Colby Sato: Shodou, Learning Kanji

Studying under Mr. Chisaka has been a gift. Mr. Chisaka started my first day by having me write my name. Satou, Jirou. Embarrassingly, I did not know how to write Jirou. So my sensei looked it up in his book of characters, considered the variations on it (I love seeing variations on Kanji. This is so interesting to see.), and wrote an example for me. From this, I practiced writing my name. I probably went through about twenty tries, and by the end, I had one that I liked.
This is how most days go. I want to write a certain character, usually one that’s on the Kanji test for the week, and I practice writing it for an hour to an hour and a half. Between sheets, I sometimes practice strokes I find difficult to make, and I compare the one I just did with Sensei’s example, looking where I wrote the character differently. Through this process, I become more aware of how sensei fit all the strokes together, and the energy and flow in each stroke.
At Shodou, sometimes young kids come and practice their writing. One time, a five or four-year old girl spent 30 minutes practicing た. I thought this was impressive that a child that young was studying calligraphy. In America, calligraphy is considered a very academic hobby. I’ve heard of young children studying violin or baseball, but not calligraphy. I asked my teacher about this, and she explained that handwriting is very important in Japanese culture. People are judged by their handwriting, and when highschool juniors apply for jobs, they must hand-write all of their cover letters. Not only do they handwrite their cover letters, but Japanese students often apply to a lot more companies than Americans, sometimes between 50 and 100. This explains why the mother would bring her child to Calligraphy.
I asked my calligraphy teacher how I could study kanji, and he recommended reading children’s books. He brought some books to calligraphy class. What first struck me was not the Kanji, but the drawings. They’re very graphic and scary, especially for Children’s books. There were pictures of Kapa, Oni (demons), and zombies. What made the drawings even more disturbing was the style of illustrations. Lines were thick and blurry, and made use of very strong, dark colors. I’m sure not all children’s books are like this, but I’m so used to seeing cute illustrations in advertisements, these drawings really surprised me.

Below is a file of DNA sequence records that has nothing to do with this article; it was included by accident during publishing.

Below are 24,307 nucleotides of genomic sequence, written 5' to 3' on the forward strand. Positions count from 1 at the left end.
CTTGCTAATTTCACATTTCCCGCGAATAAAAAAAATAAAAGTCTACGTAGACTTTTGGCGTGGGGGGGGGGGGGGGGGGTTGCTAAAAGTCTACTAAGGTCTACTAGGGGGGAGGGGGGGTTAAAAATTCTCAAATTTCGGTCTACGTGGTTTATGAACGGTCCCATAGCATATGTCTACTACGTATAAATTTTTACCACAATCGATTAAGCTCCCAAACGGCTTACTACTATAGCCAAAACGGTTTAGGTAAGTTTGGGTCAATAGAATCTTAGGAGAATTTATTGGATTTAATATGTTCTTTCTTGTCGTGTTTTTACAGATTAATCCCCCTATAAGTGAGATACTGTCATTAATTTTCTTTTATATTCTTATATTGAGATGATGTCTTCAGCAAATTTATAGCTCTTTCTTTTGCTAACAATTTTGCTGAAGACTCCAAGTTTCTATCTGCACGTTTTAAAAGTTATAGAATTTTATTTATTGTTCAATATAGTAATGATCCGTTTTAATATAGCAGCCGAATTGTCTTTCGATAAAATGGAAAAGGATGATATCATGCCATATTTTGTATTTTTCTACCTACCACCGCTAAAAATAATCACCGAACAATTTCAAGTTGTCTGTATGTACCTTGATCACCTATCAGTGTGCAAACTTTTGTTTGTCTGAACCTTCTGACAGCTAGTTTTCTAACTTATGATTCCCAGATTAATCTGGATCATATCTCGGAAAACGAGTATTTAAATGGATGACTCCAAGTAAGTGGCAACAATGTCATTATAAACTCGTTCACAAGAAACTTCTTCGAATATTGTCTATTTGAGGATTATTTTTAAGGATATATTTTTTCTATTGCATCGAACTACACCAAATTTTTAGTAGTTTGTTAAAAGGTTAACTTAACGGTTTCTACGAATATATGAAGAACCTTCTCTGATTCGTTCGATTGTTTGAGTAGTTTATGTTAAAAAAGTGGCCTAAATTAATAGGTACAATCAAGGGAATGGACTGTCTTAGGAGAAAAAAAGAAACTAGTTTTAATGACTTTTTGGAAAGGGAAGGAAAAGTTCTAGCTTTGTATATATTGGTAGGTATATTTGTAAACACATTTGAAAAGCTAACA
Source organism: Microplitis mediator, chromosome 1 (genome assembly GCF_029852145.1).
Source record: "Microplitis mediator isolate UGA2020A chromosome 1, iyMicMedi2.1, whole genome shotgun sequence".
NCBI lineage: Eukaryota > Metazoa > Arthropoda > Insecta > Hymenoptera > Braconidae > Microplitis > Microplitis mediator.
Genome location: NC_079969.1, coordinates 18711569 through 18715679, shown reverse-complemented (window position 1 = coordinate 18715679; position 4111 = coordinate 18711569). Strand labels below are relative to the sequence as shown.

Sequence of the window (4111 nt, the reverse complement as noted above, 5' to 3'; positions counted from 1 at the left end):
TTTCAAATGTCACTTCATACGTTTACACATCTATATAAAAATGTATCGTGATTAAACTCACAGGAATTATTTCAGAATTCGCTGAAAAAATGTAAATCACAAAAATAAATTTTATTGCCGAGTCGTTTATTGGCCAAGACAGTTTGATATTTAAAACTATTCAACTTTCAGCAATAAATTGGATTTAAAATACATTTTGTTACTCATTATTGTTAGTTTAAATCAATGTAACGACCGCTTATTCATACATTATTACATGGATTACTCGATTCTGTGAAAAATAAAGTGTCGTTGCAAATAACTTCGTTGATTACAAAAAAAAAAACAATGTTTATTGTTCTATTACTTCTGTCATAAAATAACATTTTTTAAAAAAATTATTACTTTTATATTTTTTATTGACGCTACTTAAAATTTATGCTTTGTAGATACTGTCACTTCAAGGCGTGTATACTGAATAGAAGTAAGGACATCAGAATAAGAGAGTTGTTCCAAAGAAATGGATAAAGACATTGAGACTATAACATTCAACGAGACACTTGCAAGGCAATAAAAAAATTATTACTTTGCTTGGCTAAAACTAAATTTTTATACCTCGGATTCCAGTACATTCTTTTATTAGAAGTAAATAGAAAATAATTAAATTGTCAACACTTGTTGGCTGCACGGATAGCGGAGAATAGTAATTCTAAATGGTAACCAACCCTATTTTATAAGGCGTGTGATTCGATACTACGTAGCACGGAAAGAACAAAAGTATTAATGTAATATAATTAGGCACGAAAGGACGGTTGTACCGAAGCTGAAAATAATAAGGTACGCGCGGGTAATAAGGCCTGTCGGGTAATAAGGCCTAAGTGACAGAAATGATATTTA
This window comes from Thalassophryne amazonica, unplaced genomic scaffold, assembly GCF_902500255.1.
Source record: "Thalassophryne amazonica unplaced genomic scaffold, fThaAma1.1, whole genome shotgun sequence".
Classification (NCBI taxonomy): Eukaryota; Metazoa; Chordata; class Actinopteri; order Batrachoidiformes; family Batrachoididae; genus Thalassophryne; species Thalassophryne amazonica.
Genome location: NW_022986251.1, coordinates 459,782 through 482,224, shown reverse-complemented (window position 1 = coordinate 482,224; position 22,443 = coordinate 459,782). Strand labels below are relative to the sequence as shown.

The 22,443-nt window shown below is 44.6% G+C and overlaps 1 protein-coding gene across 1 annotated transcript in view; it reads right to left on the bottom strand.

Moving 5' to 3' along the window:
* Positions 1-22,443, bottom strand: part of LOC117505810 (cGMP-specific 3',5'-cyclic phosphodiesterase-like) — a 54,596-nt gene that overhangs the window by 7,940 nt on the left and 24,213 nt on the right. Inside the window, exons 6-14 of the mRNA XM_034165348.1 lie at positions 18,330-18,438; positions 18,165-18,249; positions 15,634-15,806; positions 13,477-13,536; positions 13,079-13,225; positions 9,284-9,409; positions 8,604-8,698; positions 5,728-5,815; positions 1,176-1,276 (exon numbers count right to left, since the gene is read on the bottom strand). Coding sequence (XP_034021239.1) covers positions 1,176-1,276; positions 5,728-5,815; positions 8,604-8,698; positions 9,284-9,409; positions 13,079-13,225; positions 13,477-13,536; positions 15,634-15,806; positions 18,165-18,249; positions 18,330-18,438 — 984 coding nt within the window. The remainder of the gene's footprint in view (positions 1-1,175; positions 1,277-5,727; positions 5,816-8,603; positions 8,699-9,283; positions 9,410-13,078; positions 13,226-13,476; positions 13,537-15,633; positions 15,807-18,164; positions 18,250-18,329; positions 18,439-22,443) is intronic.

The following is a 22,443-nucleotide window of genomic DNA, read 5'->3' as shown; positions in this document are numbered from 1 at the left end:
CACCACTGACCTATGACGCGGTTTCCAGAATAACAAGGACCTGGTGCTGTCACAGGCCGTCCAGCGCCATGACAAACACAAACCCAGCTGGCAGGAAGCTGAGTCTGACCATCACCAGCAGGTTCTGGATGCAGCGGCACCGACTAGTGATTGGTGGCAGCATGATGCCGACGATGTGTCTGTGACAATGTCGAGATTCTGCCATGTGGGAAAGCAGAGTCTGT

But back to kanji. The Kanji in the manga had furigana written next to them. It seems that rather than simply memorize lists of Kanji, children can learn Kanji by reading. I think this is a much better way of learning, because even if I don’t always know what the words are, I can get an idea, frame by frame, of what’s happening.
Japanese children have multiple ways of learning characters. They can learn through formal study, or by reading manga and short story books. In contrast to this, in Japanese class, we learn Kanji by memorizing lists and reading essays. When I return to the states, I think I’ll try learning Kanji by reading children’s books and manga.

4 thoughts on “Colby Sato: Shodou, Learning Kanji

  1. Did you start practicing Shodo with the intention to study Kanji? Based on your explanation, shodo isn’t really about learning how to read kanji. What do you think the heart of shodo is about? How can you write well?

  2. I honestly am still very much a beginner, so I am not a good writer. I am learning the first level of calligraphy that looks like print characters. There are more stylized forms that are less recognizable to readers like me, but look much more interesting.

    I started Shodou to learn about Shodou. My sensei says it is a good way for foreigners to learn about Japanese culture. One thing that I’ve learned is that to do a character well, I need to be very observant, and focused throughout the entire stroke, and I need to fit everything together well. Usually I am disorganized in my thinking and not focused, so I think this is really good for me. Also, everything that I do at any point in writing a character affects everything after it. A stroke too long can make less room at the bottom of the paper, and a stroke at the wrong angle can throw off the balance. I’m not sure this is the heart, but this is what I’ve been working with so far.

  3. It sounds like shodou has become both an intellectual and spiritual experience for you. How do you think you’ve grown as a person since beginning calligraphy? Academically (i.e. your writing improved) or spiritually? Do you think that studying shodou is an important part of studying Japanese? Should it be required in classes like the ones we take at KCJS?

    • I’ve learned several kanji this way, and some of them even show up on the test. 平等 and 真っ白, for example. I think it’s a good way to appreciate Kanji. If Kanji are just characters that one needs to remember for a test or quiz, then they’re quite empty. But while I write them in calligraphy, not only do I learn them really well, but I also try to see how every stroke fits in, and the characters become like pictures. However, I don’t think it should be required, because that would take away from the fun of it. It takes a lot of focus, and if one did it by requirement, one might not be as invested in it, and one would probably not get much from it.